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Grandparent child care 'slows learning' [UK]

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Womack, Sarah
Publication Date: 
13 Aug 2003

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Babies left with their grandparents when their mothers return to full-time work become slower learners at school than those who receive paid childcare, says a government-funded study.

The findings will reopen the debate about the effect of working mothers on their children's development and raise questions about the availability of affordable childcare.

The past 20 years have seen a huge increase in employment among mothers of young children. The proportion working part or full time within a year of childbirth has risen from 24 per cent to 67 per cent.

Researchers at Bristol University followed 12,000 children born in the Avon area in the 1990s, examining their development and their mothers' working patterns.

They looked at how well the children performed between the ages of four and eight, assessing them in terms of literacy and numeracy.

Unexpectedly, the researchers found that the type of childcare used by the mother was crucial in determining whether the youngster benefited or was harmed by her absence.

"Those children whose care consisted solely of unpaid care by a friend, relative or neighbour experienced significant detrimental effects," said Liz Washbrook, the report's co-author.

Attendance at a nursery actually led to better outcomes for the children who went to them compared with those raised at home by a non-working mother.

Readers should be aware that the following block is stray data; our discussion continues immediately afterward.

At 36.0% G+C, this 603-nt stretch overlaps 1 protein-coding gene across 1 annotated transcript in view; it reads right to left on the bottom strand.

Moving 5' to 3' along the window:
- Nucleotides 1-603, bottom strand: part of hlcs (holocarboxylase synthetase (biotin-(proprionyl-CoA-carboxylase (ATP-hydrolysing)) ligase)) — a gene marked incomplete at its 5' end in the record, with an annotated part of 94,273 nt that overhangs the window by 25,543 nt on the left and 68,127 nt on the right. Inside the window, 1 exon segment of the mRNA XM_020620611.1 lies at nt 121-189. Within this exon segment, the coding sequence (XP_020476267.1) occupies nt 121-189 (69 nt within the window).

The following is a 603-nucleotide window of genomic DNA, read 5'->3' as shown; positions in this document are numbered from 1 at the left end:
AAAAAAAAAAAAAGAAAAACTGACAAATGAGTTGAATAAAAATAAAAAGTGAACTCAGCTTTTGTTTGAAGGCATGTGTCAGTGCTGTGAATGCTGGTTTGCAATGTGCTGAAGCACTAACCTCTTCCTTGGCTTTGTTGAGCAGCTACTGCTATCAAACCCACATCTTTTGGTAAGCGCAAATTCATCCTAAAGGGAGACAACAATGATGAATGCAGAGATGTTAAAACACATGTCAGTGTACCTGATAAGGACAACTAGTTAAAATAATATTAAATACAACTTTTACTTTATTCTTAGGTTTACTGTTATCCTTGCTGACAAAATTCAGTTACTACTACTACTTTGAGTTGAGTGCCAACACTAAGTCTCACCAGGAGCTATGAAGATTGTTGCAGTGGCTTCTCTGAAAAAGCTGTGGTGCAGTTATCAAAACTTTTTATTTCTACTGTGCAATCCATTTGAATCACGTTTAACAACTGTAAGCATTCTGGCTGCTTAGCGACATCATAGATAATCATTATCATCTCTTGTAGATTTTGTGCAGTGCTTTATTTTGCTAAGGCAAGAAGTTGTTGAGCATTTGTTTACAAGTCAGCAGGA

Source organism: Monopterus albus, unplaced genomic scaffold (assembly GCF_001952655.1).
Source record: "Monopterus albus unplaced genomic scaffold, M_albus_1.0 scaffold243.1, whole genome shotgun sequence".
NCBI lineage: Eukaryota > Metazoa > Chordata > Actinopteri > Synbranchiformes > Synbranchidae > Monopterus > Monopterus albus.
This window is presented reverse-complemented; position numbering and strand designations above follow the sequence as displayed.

Explaining the findings, Miss Washbrook said: "It would appear that children left with a friend or relative do not find that environment as stimulating.

"Perhaps the relative is not that keen on having to raise the child full time, and they are not trained as child care providers would be." It could be possible that the grandparent was caught in a "caring squeeze"

"There may just be a lack of interest. Yet care by a relative in combination with paid childcare appears to be fine."

A previous study by the social policy research charity, the Joseph Rowntree Foundation, found that where a mother of pre-school children worked full time for longer than 18 months, there was a fall of 12 per cent in the likelihood of that child going on to gain A-levels.

The latest report stated that relatively few mothers in the study made use of paid care before their child reached the age of two, probably due to the prohibitive cost. "The recent increases in financial support for childcare may lead to a shift towards paid care by working mothers," it said.

The report, entitled Working Mums: What Impact on Children's Early Years Development?, by Paul Gregg and Liz Washbrook, was funded by the Department for Education and Skills.

-Reprinted from The Telegraph.